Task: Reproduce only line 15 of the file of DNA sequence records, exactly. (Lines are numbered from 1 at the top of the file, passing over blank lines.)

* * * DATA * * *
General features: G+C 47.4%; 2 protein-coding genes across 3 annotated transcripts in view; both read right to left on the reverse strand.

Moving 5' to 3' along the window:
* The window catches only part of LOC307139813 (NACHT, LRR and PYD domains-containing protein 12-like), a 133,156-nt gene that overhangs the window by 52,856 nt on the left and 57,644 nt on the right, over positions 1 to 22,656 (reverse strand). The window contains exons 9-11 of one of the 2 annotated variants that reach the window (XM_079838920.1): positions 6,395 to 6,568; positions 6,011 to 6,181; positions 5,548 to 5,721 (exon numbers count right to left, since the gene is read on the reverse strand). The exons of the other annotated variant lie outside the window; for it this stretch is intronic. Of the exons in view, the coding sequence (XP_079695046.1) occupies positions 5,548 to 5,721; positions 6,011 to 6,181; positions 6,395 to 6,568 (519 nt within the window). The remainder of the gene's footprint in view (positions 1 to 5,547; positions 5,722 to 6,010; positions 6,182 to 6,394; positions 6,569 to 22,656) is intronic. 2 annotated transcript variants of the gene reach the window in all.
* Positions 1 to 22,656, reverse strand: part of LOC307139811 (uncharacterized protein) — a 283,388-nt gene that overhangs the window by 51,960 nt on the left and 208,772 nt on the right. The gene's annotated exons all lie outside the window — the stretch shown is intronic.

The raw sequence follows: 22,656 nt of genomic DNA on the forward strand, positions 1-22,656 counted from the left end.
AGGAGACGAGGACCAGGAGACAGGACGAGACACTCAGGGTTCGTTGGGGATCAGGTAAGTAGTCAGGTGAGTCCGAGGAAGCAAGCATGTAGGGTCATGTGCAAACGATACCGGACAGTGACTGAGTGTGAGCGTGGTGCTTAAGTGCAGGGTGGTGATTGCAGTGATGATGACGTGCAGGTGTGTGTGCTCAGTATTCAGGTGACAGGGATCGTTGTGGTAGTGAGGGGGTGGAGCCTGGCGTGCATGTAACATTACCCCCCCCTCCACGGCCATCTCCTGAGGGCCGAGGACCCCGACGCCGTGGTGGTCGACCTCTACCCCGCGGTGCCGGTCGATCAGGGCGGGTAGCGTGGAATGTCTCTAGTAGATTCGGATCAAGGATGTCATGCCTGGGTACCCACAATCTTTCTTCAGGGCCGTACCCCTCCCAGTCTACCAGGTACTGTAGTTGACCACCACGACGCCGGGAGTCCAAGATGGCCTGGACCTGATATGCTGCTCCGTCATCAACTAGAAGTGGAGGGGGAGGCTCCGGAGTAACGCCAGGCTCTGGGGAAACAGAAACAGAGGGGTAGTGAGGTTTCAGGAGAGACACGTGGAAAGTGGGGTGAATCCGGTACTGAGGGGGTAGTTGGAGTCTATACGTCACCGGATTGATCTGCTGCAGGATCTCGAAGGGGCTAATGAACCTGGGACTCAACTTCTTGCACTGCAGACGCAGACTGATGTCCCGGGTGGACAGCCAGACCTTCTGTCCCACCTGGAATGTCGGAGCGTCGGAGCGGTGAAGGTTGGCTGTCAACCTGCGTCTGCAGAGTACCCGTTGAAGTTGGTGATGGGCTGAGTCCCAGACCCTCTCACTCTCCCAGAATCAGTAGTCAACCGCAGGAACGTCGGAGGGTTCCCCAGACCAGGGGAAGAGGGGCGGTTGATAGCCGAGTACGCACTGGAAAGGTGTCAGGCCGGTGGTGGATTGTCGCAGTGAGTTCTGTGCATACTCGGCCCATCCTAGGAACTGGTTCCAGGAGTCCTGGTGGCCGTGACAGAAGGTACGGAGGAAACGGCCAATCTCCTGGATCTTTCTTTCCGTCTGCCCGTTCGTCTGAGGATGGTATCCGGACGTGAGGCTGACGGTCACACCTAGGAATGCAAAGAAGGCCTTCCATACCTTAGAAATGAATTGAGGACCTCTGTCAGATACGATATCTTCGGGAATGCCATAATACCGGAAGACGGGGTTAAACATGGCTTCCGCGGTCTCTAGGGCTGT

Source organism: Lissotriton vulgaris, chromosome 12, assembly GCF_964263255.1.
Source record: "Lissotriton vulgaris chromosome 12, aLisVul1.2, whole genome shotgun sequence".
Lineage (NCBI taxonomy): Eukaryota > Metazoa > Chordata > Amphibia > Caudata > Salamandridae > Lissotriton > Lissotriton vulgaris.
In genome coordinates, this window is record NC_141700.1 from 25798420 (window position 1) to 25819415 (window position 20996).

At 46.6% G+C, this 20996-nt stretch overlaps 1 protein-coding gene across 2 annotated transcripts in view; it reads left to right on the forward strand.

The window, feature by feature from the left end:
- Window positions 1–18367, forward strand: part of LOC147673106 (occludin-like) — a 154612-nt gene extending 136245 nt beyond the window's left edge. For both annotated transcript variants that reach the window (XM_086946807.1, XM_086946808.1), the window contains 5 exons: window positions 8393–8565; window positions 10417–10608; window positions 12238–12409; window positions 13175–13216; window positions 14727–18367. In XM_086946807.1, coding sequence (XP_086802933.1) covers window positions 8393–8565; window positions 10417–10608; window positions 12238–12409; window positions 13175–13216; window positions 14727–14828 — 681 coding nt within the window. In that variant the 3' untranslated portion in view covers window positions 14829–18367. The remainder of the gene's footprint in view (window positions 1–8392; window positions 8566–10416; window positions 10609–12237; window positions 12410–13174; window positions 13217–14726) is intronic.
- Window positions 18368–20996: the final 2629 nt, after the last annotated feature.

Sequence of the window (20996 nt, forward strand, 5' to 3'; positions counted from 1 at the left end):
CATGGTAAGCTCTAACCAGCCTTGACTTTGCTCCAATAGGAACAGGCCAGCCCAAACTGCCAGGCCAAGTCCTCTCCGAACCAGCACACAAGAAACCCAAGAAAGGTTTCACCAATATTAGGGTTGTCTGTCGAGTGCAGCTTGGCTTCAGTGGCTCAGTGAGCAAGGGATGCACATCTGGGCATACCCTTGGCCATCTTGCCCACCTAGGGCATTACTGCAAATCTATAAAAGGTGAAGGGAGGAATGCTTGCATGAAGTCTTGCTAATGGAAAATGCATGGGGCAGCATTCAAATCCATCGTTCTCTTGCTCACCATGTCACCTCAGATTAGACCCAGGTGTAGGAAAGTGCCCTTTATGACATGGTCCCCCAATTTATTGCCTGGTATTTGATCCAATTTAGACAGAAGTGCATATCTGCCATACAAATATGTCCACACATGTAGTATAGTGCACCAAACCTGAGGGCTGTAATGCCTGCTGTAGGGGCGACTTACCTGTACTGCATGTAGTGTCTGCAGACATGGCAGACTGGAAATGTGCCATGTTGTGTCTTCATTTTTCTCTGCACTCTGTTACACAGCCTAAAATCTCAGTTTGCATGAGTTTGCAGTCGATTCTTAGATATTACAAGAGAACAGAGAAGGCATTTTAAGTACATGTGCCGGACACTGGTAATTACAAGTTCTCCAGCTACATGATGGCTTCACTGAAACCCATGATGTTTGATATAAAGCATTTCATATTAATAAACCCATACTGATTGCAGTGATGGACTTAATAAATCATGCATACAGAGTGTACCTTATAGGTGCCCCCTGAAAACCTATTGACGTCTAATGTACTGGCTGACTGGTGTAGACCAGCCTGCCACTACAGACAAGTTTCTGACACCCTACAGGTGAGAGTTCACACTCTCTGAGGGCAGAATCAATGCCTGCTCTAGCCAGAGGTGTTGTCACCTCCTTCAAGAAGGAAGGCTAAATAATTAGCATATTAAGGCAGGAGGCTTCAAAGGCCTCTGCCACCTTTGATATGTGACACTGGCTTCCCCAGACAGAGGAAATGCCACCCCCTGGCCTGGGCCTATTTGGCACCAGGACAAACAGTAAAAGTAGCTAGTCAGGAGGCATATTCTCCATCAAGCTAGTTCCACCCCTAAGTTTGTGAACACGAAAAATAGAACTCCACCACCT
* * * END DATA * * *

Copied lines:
Sequence of the window (20996 nt, forward strand, 5' to 3'; positions counted from 1 at the left end):